For the past 16 years, SAS students and teachers have been giving up a Saturday every September for the International Coastal Cleanup Singapore. Two years ago, 63 participants from SAS collected 68 bags of trash weighing 542 kg in total. 542 kg of trash, all in the space of 200 meters!
We believe that the best service comes out of extraordinary care, and our students exhibit just that every day. Opportunities for service abound for SAS students from kindergarten through grade 12, both at school and in the community. Scores of student-led initiatives have flourished over the years, and new ones are constantly evolving in response to local and global needs. Students at SAS are empowered to make a difference in their communities and develop an early commitment to active citizenship as part of being a responsible global citizen.Putting others before themselves from a young age, SAS students from kindergarten to grade twelve take part in service learning opportunities in school, in their community, and in regional and global communities. They find meaning in benefiting others when they brainstorm, research, interview, plan activities, build connections, and contribute to communities’ areas of need.
Service learning is integrated into our kindergarten to eighth grade curriculum, and our students themselves have initiated over 40 high school service clubs. Six passionate elected students guide all high school service clubs by serving on our Executive Service Council. Students who join these clubs develop skills such as taking initiative, collaborating, organizing, and implementing. Encouraged to initiate their own service learning projects, they work on valuable life skills and towards becoming responsible, enlightened, and reflective global citizens.
SAS exposed me to intellectual diversity. There are so many classes to choose from, teachers who specialize in different fields, students with varied interests, innumerable clubs – service oriented and general opportunities for leadership and teamwork.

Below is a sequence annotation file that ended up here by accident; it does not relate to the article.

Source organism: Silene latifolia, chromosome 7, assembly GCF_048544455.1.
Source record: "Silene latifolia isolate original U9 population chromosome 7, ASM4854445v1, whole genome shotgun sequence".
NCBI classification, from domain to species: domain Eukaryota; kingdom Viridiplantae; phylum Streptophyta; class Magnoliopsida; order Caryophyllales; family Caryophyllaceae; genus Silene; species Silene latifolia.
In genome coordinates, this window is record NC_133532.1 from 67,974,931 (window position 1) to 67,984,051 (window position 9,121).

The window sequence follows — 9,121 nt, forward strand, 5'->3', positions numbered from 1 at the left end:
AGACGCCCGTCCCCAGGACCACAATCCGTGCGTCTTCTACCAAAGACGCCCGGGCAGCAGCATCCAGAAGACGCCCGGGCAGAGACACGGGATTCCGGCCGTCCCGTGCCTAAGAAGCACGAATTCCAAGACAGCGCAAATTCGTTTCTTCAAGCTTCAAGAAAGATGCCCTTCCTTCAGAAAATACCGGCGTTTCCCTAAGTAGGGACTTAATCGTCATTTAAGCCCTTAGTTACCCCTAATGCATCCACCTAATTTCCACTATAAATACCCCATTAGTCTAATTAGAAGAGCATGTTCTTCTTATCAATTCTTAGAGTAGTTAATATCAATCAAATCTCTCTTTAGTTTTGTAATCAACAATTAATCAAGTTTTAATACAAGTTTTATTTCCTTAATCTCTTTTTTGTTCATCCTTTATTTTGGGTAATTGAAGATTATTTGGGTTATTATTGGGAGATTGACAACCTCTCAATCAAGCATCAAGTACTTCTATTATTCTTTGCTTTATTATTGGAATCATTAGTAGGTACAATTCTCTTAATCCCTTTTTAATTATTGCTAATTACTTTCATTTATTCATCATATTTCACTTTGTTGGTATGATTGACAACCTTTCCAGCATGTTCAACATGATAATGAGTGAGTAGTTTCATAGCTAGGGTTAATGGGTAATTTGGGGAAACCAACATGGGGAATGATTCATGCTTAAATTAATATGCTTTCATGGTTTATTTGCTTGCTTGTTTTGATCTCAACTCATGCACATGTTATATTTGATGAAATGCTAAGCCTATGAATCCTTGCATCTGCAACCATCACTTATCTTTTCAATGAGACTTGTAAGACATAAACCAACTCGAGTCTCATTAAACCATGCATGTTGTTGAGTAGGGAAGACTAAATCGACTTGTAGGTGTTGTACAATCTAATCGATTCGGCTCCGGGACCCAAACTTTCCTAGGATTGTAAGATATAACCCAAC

Many SAS parents make vital contributions to Singapore American School by volunteering their time and skills in classrooms and activities. We want to recognize all that our parent volunteers do throughout the year.
Singapore American School extends its influence in many positive ways outside its gates. Since the 1960s, when SAS students began volunteering in St. Andrew's Hospital for Children, service learning has become an essential element in our students’ development as caring world citizens.
When SAS teachers, Kelly McFadzen and Alison Cuthbert started a charter of this worldwide charitable organization in Singapore, they hoped that through the SAS community, they could make $100 turn into $10,000 for non-profit organizations in Singapore.
Every April 22nd, people around the world take time to celebrate the environment and reflect on how humans can better care for our increasingly stressed planet. At Singapore American School, we promote environmental responsibility year-round by educating our international students about the scientific, societal, and ethical implications of environmental change in our curriculum.
High school students recently participated in a thoroughly successful Advanced Placement Environmental Science (APES) Rainforests to Reefs Ecological Survey learning experience in Pulau Tioman, March 17-21, 2016.
When people think about baseball, they do not actually think about community service. But this past December, that is exactly what happened.
For Bianca Antonio, the combination of advanced mathematics and progressive art was the perfect equation for a beautiful future. At Singapore American School, Bianca discovered the intersection of her passions in a structural engineering class.
As we arrived in Yangthang in the foothills of the Himalayas with our donations, the Bhutanese students welcomed us with a traditional dance and yak-butter tea. Language barriers were broken by smiles and laughs. By the end of the week as our bus pulled away we looked back and saw a village waving. We were family now, service acting as the glue between us. We had served them, and they had served us in return.
Bryanna entwistle (Class of 2019)